Jensen's genius is such that he is capable of providing a spiritual dimension to the ecological project. The Machine's lifeblood sets anonymous abstractions like `productivity' and `efficiency' far above human, non-human and planetary needs and it's this the kind of culture Jensen seeks not to reform but to demolish.
Endgame identifies vested interests which survive by controlling the state, the western "productive" apparatus and the institutions of "civilized" life that are by their very nature parasitic and predatory. This in turn plays upon the consciousness of the individual that sets up expectations with strategies of repressive normalization that imposes false needs on individuals. True needs are clean water, air, food and lodgings at some ecologically sustainable level of culture.
The world is on the brink of a human catastrophe of unprecedented proportions and the critical mass, the western intellectuals, along with activists working within the system have fallen prey to malaise and inaction. An unspoken theme running throughout Derrick Jensen's work is how to connect the microcosm with the macrocosm. In this he articulates a type of spirituality that is not transcendent as such, but is based squarely on our connection with the land and defending that same land-base and the ones we love. His work fosters biodiversity, respect and responsibility for the land and for indigenous people. He knows that indigenous peoples demands for rights to their biodiverse environments are direct challenges to the way in which hegemonic political discourse of the Machine and traditional critiques of capitalism are framed today.
Endgame recognises the living force of new ideas or a voluntary transformation to a sane and sustainable way of living incarnated into political culture, as it now stands, is impossible. What Endgame proposes is the antithesis of the dominant cultures political structure and therefore has to be worked at from outside the system.
In fact an influx of living ideas, such as Endgame has produced, into the existing political structure is a direct threat to that structure. Derrick Jensen has said that what he wants is the fall of civilization and he's not kidding. He's not interested in "democratic egalitarianism" or a style of "liberal democracy". He's called for a revolution but who, the next question is asked, has heard the call?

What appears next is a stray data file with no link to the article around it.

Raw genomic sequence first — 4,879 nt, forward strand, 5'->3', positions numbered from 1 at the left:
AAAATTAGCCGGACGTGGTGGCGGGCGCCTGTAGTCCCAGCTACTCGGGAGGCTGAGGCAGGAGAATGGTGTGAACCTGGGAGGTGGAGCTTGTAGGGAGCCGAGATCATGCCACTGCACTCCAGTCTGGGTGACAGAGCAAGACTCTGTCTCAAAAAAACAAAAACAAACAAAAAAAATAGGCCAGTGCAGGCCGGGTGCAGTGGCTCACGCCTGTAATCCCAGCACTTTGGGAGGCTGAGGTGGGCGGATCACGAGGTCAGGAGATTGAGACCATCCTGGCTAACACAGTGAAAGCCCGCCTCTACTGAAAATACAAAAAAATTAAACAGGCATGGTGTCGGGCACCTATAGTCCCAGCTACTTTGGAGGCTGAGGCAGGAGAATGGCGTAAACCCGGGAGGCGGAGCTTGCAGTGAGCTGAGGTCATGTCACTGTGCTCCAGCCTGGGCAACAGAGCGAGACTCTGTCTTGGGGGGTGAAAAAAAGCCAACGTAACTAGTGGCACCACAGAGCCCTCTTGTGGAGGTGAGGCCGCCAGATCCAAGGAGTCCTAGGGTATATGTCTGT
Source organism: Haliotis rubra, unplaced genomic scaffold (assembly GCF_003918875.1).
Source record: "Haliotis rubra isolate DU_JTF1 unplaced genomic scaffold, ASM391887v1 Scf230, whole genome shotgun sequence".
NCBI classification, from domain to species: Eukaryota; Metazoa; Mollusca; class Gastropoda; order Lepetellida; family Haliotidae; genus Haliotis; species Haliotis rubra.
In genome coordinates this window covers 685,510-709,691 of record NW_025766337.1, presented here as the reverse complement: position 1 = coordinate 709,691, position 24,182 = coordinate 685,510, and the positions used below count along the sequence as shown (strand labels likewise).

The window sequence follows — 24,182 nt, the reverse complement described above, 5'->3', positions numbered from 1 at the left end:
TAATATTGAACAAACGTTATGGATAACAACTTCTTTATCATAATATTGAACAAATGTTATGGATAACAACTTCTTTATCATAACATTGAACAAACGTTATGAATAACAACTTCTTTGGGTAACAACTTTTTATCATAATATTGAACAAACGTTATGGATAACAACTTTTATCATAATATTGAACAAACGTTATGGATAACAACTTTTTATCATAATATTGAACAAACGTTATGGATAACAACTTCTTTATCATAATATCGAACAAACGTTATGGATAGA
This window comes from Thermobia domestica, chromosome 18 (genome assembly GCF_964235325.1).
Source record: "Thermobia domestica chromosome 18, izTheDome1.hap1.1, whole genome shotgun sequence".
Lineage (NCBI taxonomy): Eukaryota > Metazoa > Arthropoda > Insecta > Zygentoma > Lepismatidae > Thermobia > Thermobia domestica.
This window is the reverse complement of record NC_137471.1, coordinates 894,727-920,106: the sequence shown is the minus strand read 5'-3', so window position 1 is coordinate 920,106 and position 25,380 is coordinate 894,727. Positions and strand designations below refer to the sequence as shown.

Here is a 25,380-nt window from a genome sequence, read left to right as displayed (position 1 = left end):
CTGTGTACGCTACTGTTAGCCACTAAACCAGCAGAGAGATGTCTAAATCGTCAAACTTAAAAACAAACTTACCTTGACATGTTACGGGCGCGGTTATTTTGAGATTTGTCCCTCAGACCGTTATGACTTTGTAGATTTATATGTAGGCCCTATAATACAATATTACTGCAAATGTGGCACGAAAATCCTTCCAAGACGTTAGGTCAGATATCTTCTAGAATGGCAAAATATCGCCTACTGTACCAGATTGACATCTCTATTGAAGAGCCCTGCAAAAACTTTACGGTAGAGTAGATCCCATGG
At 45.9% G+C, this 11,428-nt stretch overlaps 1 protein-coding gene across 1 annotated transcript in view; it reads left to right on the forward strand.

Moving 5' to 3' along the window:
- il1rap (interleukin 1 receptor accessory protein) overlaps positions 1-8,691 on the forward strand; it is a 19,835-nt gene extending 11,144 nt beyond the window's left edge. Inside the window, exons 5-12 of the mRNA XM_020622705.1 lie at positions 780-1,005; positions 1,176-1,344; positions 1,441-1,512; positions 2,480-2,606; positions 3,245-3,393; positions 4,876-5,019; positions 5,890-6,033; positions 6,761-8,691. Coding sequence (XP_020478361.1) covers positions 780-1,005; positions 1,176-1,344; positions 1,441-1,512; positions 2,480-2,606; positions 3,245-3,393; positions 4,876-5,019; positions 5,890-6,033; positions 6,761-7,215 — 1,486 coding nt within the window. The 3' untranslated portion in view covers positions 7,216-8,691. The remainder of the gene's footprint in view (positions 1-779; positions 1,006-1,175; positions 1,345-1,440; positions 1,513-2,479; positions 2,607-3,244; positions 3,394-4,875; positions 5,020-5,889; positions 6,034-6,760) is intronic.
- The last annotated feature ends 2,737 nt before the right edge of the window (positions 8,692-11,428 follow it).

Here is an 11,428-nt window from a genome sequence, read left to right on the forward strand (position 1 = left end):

Endgame knows that the dominant culture has no moral base and never did have, as a mooring point for any system of government, because it does not require it for its specific functioning. What currently passes for a moral base is nothing more than pressing needs calling for immediate action that are responded to on a situation by situation basis. Jensen makes a convincing case for its opposite - a relationship that is symbiotic, constant and intimate with the earth, others and living nature.
If not we are left with competing systems and the inexorable paradox of humans deprived of an essential dimension of their being as market forces alone determine the price of what's good and what's valuable.
Nothing short of the rudest shock of ultimate reality - of life and death - will change the mindset. Jensen asks where is our wrath in all of this? Why ask for mercy on a system-the Machine- that shows no mercy? And then he offers us a robust challenge of our time.
Anarchists and existentialists both know that if the dominant culture has made the world confused, ambitious, greedy by seeking power, position and prestige and if the dominant culture is aggressive, brutal, competitive and has built a culture that is equally competitive, brutal and violent then our responsibility lies in understanding ourselves first and then to act dynamically from out of that knowledge source.
The dominant culture is a malignancy that will keep devouring new resources even if that means undermining the very body - nature herself - upon which it depends. How are the specifics of that to be best understood?
Endgame Volume 2 Resistance
Derrick Jensen wondered, "What resistance would look like and what it would accomplish - what the world would look like - if those of us who care about life on the planet leveled the playing field?"
He goes on to say, "What if we said, "In the war you are waging against the world, you will kill some of us, but mark my words, we shall destroy all of this civilization that is destroying the planet"".
I'll bet money on it that the author gets a lot of flak for that statement alone. Destroying civilization?
However, I'll also bet equal money that holocaust survivors and those who are living or have lived in the extreme know exactly what he is talking about. Docile acquiescence and abdication of will and judgment can be found well beyond the concentration camps; they are everyday behaviours. The young rabbinical student who stood at the door to an Auschwitz gas chamber and cried, "We must submit to the inevitable" did nothing shameful. Obviously today however, the radical eco-environmental and animal liberation movement has a choice to make. What side are you on?
This is an exceptional book that is potent enough to change lives and revolutionise within. Essential reading.
on March 29, 2014
Jensen tells it like it is. If you want the unvarnished truth about our world and our culture read this book. The truth is very rare in our world, this guy delivers. His own tragic abuse at the hands of his father gives Mr. Jensen an angle on the negatives of our culture that really resonates. Perhaps that is an understatement. I must admit, Mr. Jensen thinks so much like me it was amazing and it was very gratifying to discover others have these same ideas. Hold on tight, the truth is written here.